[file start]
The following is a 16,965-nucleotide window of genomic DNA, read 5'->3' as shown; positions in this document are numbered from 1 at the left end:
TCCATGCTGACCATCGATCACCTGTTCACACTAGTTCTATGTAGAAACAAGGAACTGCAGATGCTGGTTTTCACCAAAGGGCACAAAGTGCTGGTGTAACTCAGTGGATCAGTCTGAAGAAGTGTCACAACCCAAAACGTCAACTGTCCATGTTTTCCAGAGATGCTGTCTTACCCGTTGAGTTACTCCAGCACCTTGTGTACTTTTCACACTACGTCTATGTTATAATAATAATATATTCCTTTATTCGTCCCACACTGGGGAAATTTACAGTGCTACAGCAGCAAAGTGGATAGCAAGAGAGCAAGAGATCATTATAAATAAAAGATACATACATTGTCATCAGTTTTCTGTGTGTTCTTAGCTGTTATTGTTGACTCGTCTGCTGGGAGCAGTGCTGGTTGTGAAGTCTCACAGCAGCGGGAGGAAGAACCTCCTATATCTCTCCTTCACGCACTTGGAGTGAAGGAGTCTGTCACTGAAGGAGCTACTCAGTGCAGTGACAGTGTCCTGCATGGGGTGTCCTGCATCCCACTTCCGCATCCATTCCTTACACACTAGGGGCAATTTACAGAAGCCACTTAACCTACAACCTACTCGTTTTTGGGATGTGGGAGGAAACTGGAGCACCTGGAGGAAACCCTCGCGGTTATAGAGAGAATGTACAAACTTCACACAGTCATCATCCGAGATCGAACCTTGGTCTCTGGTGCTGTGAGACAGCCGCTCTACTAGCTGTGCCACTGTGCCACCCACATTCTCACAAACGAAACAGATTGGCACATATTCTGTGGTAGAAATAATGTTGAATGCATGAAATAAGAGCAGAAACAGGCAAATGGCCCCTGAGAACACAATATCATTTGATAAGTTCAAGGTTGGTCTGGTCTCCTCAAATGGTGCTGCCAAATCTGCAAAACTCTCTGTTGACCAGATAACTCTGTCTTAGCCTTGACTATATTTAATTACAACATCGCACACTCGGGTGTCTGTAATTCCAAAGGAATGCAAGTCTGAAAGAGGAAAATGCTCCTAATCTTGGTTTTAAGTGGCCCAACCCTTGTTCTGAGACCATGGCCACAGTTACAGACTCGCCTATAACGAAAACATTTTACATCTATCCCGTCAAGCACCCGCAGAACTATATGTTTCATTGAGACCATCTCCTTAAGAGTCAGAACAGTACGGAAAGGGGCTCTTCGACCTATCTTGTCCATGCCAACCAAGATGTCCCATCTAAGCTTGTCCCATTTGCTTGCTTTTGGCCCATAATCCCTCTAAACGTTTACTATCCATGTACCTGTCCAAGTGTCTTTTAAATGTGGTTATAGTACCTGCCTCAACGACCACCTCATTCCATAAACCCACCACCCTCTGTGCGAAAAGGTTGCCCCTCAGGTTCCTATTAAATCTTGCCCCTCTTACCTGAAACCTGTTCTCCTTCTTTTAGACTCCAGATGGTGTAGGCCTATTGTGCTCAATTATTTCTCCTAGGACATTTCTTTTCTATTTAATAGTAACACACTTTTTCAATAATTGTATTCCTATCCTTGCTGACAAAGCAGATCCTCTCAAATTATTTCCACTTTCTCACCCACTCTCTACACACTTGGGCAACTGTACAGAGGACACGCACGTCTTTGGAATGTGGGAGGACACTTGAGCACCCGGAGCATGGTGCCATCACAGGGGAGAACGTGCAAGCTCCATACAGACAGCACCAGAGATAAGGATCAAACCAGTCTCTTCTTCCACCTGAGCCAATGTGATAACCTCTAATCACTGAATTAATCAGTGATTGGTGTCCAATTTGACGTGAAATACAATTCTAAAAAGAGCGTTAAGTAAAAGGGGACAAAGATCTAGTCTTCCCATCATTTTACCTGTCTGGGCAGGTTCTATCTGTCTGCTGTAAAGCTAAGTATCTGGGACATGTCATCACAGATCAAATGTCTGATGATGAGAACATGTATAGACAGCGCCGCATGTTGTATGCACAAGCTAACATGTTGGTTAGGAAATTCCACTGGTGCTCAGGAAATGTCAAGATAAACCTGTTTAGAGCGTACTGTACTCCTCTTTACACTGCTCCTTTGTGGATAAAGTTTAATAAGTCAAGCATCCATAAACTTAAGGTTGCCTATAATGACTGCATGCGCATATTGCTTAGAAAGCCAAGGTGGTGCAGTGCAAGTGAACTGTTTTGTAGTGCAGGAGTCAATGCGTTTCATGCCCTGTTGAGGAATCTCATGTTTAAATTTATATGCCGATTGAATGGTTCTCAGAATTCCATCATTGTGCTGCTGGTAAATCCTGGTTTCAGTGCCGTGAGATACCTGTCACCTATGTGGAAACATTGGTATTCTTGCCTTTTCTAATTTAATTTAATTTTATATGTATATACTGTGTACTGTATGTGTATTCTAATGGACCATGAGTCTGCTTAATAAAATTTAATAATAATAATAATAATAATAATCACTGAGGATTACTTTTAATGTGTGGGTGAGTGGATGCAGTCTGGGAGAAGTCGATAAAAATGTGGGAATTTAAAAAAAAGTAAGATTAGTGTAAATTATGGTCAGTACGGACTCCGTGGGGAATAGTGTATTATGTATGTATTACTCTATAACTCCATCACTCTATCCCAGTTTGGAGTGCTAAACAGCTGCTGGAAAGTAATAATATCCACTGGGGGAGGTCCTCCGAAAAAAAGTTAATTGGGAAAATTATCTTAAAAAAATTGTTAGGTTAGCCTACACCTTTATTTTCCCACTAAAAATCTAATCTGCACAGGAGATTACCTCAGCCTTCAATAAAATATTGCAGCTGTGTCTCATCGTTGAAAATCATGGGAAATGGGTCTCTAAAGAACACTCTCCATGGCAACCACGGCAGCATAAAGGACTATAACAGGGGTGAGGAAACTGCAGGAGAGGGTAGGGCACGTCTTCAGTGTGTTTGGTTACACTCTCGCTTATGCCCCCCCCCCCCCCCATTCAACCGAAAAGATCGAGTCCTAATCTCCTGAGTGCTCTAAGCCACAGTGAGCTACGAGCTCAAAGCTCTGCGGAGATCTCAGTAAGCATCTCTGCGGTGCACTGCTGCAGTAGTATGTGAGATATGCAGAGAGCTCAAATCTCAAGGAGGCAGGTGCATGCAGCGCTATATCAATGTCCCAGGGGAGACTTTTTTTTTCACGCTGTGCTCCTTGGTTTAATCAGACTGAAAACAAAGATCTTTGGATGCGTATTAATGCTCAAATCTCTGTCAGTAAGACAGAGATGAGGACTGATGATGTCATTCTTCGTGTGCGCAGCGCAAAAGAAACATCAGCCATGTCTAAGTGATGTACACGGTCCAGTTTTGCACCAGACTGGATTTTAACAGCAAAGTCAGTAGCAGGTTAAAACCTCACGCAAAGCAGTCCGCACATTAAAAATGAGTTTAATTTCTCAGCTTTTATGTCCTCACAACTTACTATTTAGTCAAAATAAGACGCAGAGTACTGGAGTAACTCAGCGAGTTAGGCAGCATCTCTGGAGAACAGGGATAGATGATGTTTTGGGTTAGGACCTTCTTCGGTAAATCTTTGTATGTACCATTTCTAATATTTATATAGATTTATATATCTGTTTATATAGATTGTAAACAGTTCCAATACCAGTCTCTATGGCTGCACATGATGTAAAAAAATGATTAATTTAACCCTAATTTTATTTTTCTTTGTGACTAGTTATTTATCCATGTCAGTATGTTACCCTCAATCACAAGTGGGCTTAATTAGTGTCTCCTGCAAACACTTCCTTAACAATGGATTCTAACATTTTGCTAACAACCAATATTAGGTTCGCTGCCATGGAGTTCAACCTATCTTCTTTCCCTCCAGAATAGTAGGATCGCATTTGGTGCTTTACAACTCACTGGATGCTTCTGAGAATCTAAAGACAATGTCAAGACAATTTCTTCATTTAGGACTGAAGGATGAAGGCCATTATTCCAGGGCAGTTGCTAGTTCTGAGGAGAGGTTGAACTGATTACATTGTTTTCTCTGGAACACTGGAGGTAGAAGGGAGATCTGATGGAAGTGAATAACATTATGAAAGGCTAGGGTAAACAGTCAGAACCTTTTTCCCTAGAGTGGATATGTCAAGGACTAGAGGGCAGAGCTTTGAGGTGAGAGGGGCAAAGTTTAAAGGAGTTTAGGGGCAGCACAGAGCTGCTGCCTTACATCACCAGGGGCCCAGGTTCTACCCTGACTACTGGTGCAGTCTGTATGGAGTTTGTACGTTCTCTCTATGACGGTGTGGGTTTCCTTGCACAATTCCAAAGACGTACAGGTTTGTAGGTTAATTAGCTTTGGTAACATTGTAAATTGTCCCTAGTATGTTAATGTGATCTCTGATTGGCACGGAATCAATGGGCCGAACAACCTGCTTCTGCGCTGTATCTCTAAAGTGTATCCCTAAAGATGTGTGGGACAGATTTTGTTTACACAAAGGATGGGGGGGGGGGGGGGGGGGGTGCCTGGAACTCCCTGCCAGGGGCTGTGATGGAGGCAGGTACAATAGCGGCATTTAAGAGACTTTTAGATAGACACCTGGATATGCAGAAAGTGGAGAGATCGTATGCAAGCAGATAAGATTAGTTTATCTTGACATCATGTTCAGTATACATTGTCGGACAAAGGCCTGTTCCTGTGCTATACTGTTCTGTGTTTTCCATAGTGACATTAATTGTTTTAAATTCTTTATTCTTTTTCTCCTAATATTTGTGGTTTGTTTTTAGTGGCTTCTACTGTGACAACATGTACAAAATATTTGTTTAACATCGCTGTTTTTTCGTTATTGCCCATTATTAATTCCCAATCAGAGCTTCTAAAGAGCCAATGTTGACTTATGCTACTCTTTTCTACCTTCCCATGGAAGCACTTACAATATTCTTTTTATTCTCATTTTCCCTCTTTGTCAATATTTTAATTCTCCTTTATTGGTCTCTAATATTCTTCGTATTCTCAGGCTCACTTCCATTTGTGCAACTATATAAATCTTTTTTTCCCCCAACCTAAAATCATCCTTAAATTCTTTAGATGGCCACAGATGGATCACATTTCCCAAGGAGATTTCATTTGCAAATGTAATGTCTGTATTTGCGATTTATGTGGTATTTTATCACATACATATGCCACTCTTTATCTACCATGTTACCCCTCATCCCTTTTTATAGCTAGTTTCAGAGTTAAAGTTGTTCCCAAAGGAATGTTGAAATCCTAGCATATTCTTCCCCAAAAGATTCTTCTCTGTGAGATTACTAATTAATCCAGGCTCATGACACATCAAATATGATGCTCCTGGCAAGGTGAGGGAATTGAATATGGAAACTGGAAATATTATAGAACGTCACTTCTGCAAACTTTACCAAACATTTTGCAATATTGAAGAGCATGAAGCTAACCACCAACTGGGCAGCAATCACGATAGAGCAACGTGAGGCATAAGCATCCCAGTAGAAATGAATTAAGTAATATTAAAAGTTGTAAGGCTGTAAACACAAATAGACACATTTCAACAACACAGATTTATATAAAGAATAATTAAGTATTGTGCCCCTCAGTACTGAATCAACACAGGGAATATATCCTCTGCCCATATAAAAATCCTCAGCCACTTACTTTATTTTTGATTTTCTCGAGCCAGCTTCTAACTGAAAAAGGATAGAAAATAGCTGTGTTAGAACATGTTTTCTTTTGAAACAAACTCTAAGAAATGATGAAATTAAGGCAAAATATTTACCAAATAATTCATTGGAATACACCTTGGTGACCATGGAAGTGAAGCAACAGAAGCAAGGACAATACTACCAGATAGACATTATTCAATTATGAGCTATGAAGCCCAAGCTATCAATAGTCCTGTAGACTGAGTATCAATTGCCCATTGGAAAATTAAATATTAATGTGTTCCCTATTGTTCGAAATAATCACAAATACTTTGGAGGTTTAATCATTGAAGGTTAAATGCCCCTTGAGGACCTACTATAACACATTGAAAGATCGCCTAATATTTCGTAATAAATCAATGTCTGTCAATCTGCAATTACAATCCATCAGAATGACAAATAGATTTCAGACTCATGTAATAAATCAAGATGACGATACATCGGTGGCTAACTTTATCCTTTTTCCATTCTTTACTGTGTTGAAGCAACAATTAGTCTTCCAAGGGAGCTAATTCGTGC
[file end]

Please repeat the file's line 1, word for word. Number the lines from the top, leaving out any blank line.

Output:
The following is a 16,965-nucleotide window of genomic DNA, read 5'->3' as shown; positions in this document are numbered from 1 at the left end: